Home Arts Let’s get hot and heavy… healthy and entertained

Let’s get hot and heavy… healthy and entertained

by Frédéric T. Muckle September 9, 2014
Let’s get hot and heavy… healthy and entertained

Montreal is getting a little more musical with its flamenco festival this week

Sweaty bodies entangled with one another, mesmerizing rhythms possessing them, a trance-like state of being only achievable in those rare moments of ecstasy… Yes folks, we are evidently describing the art of dancing. For many people, dancing is one of the most sensual and emotional ways to express one’s true self. It is not only a healthy and fun activity, but also a real passion for some. Inseparable from it, music could be described as the soul mate of dancing. One could hardly exist without the other, and the former’s main reason to be is to serve the latter. Keeping this in mind, the specific case of Flamenco, the Andalusian dance and music form, is a perfect example of this ardent relationship.

Thanks to this flamboyant art, Montreal will get a little hotter and sweatier in the next week while Montreal’s Flamenco Festival is taking place. A number of music and dance shows will be held during those few days. International musicians and dancers will make flamenco’s aficionados wonderfully happy. Well-known figures such as Dani Navarro and Fiona Malena will be sharing their latest performances with their Montreal fans.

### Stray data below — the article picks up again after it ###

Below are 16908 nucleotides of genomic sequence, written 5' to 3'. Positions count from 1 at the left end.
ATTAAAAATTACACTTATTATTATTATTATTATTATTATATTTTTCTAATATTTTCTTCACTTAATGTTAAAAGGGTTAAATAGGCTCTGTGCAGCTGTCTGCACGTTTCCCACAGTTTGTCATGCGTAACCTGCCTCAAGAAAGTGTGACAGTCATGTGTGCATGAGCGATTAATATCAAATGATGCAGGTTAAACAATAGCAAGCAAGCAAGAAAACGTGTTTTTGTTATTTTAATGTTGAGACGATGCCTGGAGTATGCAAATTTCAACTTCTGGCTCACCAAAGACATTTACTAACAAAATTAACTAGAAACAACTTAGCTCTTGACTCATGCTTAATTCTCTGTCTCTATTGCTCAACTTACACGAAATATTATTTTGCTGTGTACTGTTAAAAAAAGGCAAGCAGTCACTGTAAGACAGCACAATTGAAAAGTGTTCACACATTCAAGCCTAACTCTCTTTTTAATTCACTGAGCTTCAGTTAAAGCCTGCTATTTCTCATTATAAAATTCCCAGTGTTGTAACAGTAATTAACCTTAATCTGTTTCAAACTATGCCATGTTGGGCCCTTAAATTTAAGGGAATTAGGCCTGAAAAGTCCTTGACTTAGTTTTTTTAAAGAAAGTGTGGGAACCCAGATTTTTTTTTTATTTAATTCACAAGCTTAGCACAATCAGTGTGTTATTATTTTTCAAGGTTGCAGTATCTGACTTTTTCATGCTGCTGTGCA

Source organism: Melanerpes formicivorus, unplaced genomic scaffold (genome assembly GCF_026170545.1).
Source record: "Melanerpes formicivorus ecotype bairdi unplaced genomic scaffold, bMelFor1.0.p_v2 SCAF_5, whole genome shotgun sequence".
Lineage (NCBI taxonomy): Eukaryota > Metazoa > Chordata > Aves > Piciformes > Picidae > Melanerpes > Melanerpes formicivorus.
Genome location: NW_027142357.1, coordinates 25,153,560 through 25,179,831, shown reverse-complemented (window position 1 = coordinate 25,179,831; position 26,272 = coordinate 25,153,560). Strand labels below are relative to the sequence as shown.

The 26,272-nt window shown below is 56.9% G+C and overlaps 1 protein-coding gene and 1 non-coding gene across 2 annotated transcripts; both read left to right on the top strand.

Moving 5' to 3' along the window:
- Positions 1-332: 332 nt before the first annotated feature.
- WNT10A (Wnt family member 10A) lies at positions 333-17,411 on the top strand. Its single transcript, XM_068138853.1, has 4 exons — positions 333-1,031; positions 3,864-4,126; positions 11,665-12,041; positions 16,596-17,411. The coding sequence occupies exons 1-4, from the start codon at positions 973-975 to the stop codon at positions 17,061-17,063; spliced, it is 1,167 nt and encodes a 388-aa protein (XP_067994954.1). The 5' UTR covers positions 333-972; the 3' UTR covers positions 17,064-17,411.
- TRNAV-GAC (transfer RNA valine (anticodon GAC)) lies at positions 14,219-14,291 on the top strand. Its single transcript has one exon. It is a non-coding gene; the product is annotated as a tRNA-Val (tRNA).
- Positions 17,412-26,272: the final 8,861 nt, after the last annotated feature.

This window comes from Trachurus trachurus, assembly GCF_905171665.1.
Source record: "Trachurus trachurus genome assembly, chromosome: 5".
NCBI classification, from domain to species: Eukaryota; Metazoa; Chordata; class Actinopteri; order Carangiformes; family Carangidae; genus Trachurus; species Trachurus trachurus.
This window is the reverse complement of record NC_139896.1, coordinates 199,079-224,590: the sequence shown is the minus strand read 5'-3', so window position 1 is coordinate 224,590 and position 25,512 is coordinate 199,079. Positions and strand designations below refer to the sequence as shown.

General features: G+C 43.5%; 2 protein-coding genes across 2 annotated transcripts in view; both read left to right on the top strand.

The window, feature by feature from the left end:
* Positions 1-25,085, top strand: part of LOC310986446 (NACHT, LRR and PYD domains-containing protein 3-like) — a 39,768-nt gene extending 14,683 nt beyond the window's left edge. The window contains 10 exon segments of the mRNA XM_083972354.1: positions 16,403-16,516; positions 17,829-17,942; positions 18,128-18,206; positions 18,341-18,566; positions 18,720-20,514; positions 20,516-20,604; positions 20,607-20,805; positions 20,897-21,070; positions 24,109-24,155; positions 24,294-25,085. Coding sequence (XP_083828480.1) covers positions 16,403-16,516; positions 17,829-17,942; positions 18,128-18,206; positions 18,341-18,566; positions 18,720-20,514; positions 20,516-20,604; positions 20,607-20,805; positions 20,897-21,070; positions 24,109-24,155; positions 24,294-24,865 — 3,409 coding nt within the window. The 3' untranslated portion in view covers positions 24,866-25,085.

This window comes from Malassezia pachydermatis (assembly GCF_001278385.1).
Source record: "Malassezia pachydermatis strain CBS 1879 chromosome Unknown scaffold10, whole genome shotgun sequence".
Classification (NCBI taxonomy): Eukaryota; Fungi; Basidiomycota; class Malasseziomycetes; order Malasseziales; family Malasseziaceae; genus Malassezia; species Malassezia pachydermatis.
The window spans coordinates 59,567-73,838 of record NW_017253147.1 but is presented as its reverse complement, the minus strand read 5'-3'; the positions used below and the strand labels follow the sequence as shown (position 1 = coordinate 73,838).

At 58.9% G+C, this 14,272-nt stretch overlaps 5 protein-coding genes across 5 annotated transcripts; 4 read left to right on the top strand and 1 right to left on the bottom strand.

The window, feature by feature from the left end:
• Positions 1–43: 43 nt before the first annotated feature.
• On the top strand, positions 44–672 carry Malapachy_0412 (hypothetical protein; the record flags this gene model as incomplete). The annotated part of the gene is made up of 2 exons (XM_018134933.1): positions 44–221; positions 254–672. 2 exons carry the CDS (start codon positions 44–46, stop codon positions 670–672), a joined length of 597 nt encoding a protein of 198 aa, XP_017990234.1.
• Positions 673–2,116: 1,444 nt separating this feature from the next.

If the idea of being seduced by flamenco’s suggestive ambiance while unwinding after a hard day of work, drink in hand, the festival is the place you should be. Flamenco’s happy hours will be held in charming bars and little restaurants around the Mile-End neighborhood from 5 to 7 p.m. during the whole week. It is a great way to combine deals on delicious culinary goods, tasty beverages, and an enjoyable show. Usually, those said happy hours will be situated near the venues of the evening shows. People longing for more music and dance will then be able to get a really satisfactory sum of flamenco’s splendor.

Another interesting event offered by the festival is the intermediate and advanced flamenco classes, taught by the previously mentioned Dani Navarro. Furthermore, a photo exhibit will be presented at the Dépanneur Café for the whole duration of the festival. Flamenco dancers dancing and singing to the music with passionate fury is an attractive photographic subject and this will surely inspire photography’s amateurs to pass by and take a look.

As a whole, Montreal’s Flamenco Festival will give Montreal’s dance and music amateurs an exceptional opportunity to enjoy both arts marvelously entangled together. Montreal’s Flamenco Festival will be on from Sept. 7 to 13. For more information, consult the schedule on their website: www.festivalflamencodemontreal.org

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